Book: Neil Simon
Music: Marvin Hamlisch
Lyrics: David Zippel
Director: Adam Lenson
Reviewer: Harry Stern
It is a distant memory, but an unpleasant one sure enough. The combination of actors Richard Dreyfuss and Marsha Mason performing the words of the masterful Neil Simon led to a keenness of anticipation for the film of The Goodbye Girl back in the latter decades of the last century. The anticlimactic disappointment of the reality remains with me some decades later. The wit of the dialogue was all but submerged under a tide of sentiment constructed on the most absurd of dramatic premises. Such was my adverse reaction to the movie that, despite its Oscar-winning credentials, I have always avoided the musical counterpart created some twenty years later. Even then it received a lukewarm reception, especially in this country. Perhaps a further passage of time would have effected a marvellous redemption of the piece.
Sadly, nothing could be further from the reality. This is a dated piece of sentimental hogwash from Simon with a surprisingly thin score from the elsewhere exemplary Marvin Hamlisch and trite lyrics from David Zippel. The fact that the piece has been directed and, consequently, acted in such a way as to dispense with any degree of layering or subtlety only serves to emphasise the folly of reviving the piece for today’s audiences. It feels like a piece from the Ark – a place where it should probably have stayed.
The story concerns a slightly over-the-hill dancer, Paula, and her daughter, Lucy, who have been abandoned by the latest manipulative and exploitative man in their lives. He has been offered a part in a film in Spain and that, it seems, is reason enough for the said gentleman to take his leave without even so much as a ‘Hasta luego!’ He simply ups sticks and leaves. He tarryies only to rent out his New York apartment to another struggling actor, Elliot, who turns up in the middle of the night to demand access to his rightful shelter. This is the cue for initial acerbic disharmony as he moves in, succeeded by an uneasy truce, followed by a softening of attitudes. A brief interlude where Elliot is shown playing Richard III as a women softens our heroine with pity for him and suddenly all disharmony has vanished and is replaced by … well I leave you to fill in the gaps.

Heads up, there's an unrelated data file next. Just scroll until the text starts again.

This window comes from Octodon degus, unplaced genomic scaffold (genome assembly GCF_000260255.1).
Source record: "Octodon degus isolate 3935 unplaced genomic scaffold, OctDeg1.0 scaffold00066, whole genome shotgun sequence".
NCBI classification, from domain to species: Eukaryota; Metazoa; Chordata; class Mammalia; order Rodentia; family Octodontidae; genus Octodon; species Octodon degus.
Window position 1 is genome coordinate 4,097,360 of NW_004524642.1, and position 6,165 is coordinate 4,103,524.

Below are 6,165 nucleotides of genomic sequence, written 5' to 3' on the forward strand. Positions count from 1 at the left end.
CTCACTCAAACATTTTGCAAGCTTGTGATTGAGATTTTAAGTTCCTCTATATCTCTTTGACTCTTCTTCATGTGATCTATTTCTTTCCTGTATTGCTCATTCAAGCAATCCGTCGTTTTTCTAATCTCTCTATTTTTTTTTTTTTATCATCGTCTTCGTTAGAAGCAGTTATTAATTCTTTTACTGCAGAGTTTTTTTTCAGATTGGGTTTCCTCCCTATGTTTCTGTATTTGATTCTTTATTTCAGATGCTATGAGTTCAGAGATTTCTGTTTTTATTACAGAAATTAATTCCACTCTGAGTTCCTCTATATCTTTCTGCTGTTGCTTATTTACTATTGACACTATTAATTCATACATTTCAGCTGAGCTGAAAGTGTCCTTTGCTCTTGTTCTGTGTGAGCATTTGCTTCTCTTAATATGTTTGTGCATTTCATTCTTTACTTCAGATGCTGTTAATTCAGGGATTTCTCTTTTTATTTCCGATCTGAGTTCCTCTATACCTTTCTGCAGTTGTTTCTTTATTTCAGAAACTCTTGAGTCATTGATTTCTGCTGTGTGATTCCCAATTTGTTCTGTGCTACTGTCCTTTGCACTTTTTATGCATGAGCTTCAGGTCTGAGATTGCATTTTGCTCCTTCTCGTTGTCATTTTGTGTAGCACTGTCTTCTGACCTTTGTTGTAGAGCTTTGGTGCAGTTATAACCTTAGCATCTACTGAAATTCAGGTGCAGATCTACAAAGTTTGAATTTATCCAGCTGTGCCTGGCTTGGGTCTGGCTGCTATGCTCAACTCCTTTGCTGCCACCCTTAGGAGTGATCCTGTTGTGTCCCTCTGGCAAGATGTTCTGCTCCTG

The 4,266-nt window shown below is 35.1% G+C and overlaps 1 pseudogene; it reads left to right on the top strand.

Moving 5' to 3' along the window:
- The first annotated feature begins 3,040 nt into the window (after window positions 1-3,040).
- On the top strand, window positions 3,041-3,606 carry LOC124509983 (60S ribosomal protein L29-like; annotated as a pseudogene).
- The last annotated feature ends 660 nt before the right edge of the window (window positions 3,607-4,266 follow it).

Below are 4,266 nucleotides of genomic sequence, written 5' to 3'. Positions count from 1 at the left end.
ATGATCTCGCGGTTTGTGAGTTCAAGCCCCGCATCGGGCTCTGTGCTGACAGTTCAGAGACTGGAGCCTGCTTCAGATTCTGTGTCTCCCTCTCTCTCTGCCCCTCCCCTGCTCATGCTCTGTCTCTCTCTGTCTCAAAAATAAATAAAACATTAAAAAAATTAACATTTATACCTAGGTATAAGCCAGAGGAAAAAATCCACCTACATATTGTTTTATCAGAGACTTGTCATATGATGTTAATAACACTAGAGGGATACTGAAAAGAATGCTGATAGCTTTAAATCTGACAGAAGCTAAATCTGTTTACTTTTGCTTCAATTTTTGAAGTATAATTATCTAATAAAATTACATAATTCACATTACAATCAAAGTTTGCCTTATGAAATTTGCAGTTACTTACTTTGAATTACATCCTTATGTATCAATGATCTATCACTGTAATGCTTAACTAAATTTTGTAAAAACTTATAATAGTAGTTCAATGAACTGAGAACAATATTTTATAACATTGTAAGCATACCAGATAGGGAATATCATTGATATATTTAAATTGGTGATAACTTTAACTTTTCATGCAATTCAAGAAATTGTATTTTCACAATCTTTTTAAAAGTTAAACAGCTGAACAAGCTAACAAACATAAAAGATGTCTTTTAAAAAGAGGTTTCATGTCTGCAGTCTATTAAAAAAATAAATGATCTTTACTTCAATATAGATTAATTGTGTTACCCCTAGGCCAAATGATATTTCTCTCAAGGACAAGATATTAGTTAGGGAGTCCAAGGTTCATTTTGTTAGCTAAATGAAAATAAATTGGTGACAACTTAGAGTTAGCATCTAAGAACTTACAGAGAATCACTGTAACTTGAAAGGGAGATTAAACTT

The performances of Rebecca Bainbridge and Paul Keating as Paula and Elliot do nothing to ameliorate the flaws of the script and Adam Lenson hasn’t been able to mine the text or the songs deeply enough to discover anything worth lingering over. The ensemble is underused and while the five-piece band is competent under the direction of Richard Bates the music has the same uninspiring feel as the rest of the production. Nor can the design or the lighting be said to have helped the production elevate itself above the prosaic, both being messy and lacking much coherence or logic.
It is a creature from another era but the problem lies in the vapidity of the piece’s content which is unredeemed by this production’s inability to find anything in it worth finding. It was probably best left in obscurity.
Runs until 28thFebruary